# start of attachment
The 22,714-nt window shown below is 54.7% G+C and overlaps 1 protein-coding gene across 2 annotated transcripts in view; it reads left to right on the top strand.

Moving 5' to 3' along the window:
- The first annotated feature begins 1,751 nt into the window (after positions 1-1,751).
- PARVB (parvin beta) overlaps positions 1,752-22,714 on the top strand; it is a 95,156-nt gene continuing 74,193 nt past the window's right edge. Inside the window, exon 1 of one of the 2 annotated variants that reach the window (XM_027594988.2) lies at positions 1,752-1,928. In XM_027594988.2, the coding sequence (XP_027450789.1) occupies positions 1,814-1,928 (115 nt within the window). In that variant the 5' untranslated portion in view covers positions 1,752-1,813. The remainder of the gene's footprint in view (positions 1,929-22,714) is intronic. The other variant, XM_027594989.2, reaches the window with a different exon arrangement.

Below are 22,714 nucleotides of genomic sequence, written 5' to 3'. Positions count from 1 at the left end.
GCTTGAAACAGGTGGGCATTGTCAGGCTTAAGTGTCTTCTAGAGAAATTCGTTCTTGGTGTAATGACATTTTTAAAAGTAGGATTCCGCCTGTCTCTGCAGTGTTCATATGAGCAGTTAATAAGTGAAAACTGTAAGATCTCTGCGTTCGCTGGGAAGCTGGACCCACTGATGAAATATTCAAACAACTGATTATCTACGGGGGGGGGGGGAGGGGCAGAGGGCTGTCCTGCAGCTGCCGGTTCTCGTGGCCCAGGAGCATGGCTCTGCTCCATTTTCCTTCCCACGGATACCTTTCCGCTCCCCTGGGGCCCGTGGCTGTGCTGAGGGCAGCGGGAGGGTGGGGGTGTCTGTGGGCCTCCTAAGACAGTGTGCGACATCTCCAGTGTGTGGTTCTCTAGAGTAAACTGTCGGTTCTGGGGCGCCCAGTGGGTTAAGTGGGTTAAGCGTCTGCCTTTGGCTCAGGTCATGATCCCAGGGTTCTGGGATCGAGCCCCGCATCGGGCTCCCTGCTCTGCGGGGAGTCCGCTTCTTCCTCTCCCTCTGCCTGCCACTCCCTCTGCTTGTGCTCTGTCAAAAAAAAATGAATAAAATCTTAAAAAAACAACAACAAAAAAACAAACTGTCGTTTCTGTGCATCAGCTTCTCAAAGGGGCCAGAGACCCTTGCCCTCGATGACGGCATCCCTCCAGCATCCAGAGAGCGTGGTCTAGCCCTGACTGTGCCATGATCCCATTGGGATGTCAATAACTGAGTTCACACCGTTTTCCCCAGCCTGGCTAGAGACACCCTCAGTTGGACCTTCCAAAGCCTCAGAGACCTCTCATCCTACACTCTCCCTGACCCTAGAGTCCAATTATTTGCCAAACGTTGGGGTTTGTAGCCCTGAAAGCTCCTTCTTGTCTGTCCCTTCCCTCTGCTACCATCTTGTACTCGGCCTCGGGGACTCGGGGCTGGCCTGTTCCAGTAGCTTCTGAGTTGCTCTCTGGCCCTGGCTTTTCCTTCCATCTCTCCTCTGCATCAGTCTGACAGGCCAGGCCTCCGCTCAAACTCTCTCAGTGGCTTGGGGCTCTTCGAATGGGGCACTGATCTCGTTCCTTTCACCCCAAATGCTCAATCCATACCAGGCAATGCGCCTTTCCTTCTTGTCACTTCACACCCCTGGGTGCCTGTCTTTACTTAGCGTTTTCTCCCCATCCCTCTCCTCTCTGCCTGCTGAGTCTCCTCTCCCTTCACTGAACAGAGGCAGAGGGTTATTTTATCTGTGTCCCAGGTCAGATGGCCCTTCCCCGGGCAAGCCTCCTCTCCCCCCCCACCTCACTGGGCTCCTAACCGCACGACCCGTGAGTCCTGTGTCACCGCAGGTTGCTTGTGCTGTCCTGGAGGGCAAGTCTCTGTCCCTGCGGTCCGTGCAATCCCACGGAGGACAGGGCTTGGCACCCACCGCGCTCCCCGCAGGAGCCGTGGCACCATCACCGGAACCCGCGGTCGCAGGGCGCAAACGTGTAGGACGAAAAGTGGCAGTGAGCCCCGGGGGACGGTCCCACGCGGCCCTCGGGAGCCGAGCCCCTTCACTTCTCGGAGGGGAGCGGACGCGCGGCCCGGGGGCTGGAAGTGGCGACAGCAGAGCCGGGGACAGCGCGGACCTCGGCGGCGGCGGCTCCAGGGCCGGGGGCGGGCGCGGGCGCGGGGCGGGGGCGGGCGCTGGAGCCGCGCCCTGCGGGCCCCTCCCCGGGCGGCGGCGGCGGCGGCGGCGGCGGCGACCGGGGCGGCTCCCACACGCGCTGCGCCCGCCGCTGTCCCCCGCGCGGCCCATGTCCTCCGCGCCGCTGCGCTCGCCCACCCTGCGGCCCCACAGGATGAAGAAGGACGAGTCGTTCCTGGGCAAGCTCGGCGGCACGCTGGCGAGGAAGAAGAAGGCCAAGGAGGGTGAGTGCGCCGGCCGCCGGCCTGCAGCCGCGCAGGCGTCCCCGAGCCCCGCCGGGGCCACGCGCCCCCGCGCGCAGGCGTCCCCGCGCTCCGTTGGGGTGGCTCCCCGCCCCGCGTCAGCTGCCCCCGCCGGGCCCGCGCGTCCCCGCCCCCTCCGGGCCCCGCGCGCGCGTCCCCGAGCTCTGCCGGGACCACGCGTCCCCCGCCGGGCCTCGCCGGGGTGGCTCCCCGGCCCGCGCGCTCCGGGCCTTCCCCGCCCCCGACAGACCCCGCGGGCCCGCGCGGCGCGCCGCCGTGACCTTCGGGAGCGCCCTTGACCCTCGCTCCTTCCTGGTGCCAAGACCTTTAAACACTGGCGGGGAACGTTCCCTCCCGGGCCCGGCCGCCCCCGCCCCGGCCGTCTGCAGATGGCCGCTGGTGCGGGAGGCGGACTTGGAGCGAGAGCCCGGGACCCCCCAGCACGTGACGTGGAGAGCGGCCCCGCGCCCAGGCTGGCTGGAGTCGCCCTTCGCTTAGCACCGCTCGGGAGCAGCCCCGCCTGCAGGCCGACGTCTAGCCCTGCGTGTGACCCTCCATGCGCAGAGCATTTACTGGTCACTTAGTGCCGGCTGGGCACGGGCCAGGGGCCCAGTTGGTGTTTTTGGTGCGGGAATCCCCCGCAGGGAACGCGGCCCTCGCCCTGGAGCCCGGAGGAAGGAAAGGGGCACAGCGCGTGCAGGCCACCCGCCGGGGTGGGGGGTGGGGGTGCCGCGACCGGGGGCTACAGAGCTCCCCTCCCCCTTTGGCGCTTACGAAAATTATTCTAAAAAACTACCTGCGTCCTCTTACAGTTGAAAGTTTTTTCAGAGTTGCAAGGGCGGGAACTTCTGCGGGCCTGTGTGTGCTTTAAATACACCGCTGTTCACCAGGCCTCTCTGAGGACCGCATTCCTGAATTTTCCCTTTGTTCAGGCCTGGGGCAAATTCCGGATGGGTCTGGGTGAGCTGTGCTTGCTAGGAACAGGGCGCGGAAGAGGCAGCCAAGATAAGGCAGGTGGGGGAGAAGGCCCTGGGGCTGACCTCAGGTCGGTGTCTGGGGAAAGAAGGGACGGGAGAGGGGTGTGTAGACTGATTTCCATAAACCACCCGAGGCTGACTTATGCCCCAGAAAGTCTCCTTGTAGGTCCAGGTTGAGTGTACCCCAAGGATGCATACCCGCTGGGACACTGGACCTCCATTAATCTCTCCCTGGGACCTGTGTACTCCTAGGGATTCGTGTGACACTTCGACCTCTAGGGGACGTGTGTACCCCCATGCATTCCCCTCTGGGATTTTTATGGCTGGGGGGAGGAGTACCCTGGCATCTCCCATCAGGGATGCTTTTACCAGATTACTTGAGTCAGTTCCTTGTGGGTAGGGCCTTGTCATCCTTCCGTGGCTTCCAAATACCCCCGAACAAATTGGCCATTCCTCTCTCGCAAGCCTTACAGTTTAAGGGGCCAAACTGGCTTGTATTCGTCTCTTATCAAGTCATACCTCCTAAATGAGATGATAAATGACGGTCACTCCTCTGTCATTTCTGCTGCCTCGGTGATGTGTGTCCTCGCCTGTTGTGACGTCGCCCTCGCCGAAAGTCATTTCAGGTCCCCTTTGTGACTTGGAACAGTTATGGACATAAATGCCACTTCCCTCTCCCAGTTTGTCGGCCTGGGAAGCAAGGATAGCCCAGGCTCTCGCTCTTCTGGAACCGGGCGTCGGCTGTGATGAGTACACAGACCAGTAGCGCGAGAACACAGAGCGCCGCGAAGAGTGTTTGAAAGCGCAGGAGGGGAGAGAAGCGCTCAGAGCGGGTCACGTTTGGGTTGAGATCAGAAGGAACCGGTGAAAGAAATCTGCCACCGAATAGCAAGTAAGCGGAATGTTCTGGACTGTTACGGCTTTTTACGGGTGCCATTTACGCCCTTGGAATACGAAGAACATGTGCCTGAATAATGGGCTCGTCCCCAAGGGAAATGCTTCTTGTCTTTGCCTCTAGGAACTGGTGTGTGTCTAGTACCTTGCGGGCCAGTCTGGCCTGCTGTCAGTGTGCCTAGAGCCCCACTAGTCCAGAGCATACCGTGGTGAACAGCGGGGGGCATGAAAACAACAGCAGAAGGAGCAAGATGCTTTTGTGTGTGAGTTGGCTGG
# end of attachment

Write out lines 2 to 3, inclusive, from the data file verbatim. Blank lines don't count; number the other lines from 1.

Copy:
Moving 5' to 3' along the window:
- The first annotated feature begins 1,751 nt into the window (after positions 1-1,751).